I am keeping this quilt.

As I mentioned in my first post, I have a habit of giving away the stuff I make. Crochet rugs… given to my MIL, and all the babies born in our congregation. Quilts… well I even gave away my first and best effort. It’s not a bad thing, some of us show our love by making things after all. But then you start a blog and realise your quilt gallery is empty, because you gave everything away, un-photographed.

So, I have promised myself I will keep this quilt!

A summer version of the Gypsy Wife Quilt by Jen Kingwell.
A summer version of the Gypsy Wife Quilt by Jen Kingwell.

There was a QAL for the Gypsy Wife Quilt in the recent past, but I joined the trend a little late to join in. I did make the most of the hints posted by participants though, especially the note to sew very scant quarter inch seams. There have been some beautiful versions of this quilt made, including one by Catherine Mosley from New South Wales, Australia, which was exhibited earlier this year at Quilt Con.

To make sure I keep this quilt, I have deliberately stitched the hand-quilting with a no returns policy. No unpicking, no do-overs. I reasoned that this way I would be too ashamed of any mistakes to give it away. No matter how worthy the cause.

A little bit of Wee Wander from memory. I included a few fussy cut blocks to break up the main fabrics from the Sidewalks Range I used.
A little bit of Wee Wander from memory. I included a few fussy cut blocks to break up the Sidewalks fabric range (by Riley Blake) that dominates the quilt.

So far I have quilted about two thirds of the ribbons that run up the quilt, and few of the blocks. This is mainly because quilting the blocks requires me to rotate the quilt 360 degrees. So, I am procrastinating about that for now. Quite successfully too.

No matter how wonky the stitching, it stays!
No matter how wonky the stitching, it stays!

The one issue I am having is with pulling the knots through from the back of the quilt. It looks like some of the threads on the quilt back are being broken by the knot passing through. The Perle 8 cotton I am using is fairly coarse, and I wonder whether I need to change thread to something a bit finer. Any suggestions?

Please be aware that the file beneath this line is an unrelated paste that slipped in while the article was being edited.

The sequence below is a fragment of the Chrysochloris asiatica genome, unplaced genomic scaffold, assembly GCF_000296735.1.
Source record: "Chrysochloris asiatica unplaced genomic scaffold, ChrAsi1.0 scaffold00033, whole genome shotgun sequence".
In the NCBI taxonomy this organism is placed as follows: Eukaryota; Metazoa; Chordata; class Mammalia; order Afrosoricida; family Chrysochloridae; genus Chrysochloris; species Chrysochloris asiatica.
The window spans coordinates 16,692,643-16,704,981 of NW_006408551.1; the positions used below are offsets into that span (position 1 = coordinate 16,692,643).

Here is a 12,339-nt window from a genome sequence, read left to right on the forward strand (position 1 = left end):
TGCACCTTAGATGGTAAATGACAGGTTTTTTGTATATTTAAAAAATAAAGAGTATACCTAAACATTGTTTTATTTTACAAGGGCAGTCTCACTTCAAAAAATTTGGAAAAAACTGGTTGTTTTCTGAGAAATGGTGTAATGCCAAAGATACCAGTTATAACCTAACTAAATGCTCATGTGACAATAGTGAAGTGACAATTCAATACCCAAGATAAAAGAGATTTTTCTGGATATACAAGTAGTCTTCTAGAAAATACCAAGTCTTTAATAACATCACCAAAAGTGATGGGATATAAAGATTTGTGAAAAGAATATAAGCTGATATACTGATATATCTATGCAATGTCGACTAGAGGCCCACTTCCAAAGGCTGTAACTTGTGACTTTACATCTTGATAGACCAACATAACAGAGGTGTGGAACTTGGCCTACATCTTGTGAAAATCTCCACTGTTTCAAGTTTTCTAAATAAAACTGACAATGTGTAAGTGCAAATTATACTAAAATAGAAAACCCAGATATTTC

Now that the evenings are cooler, and the fire is lit, quilting is no longer a potential cause of heatstroke, so I average a couple of ribbons along the quilt length per evening. At the present rate it should be done before the end of winter. It’s a very summery quilt, and will be lovely on my bed, come a return to fine weather.

Must not give away!

Linking up to WIP Wednesdays and Lets Bee Social

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20 thoughts on “I am keeping this quilt.

  1. Oh, Tarnia! This is a gorgeous quilt. And your hand quilting makes it that much more special. I don’t blame you one bit for planning to keep this one! Thanks so much for joining in the Let’s Bee Social.

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  2. I like Auriful 12 weight for hand quilting – it’s a tiny bit thinner than perle 8 but makes a lovely stitch and is definitely easier to pull through fabric. Great job by the way, the quilt is amazing!

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    1. Thanks for the suggestion. I may have to place an internet order for some, as I’m not sure it is available in NZ. Time for some shopping I think, what a shame!

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    1. I think someone else had the same (brilliant) idea, so do a search if you want to get an idea of how it could look. I am doing another version of this quilt in mixed Tula, Kaffe and AMH fabrics. Gloriously colourful.

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  3. This is a beautiful quilt, and I love your rule of not unpicking or going back! If we did that, we’d just be great unpickers!! When I’ve quilted with Perle 8, I’ve brought the knot through a seam and buried it in the batting, rather than making a hole in the actual fabric. Enjoy!

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  4. This quilt is gorgeous! Love your fabric selection. And it is made even better with your lovely handquilting. I couldn’t see any wonkiness on it. Definitely a keeper. Make sure you label it.

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    1. thanks for your kind comment. I was thinking of joining a local trend within our guild, and using an old doily on the back as a label. It will add to the retro charm of the quilt.

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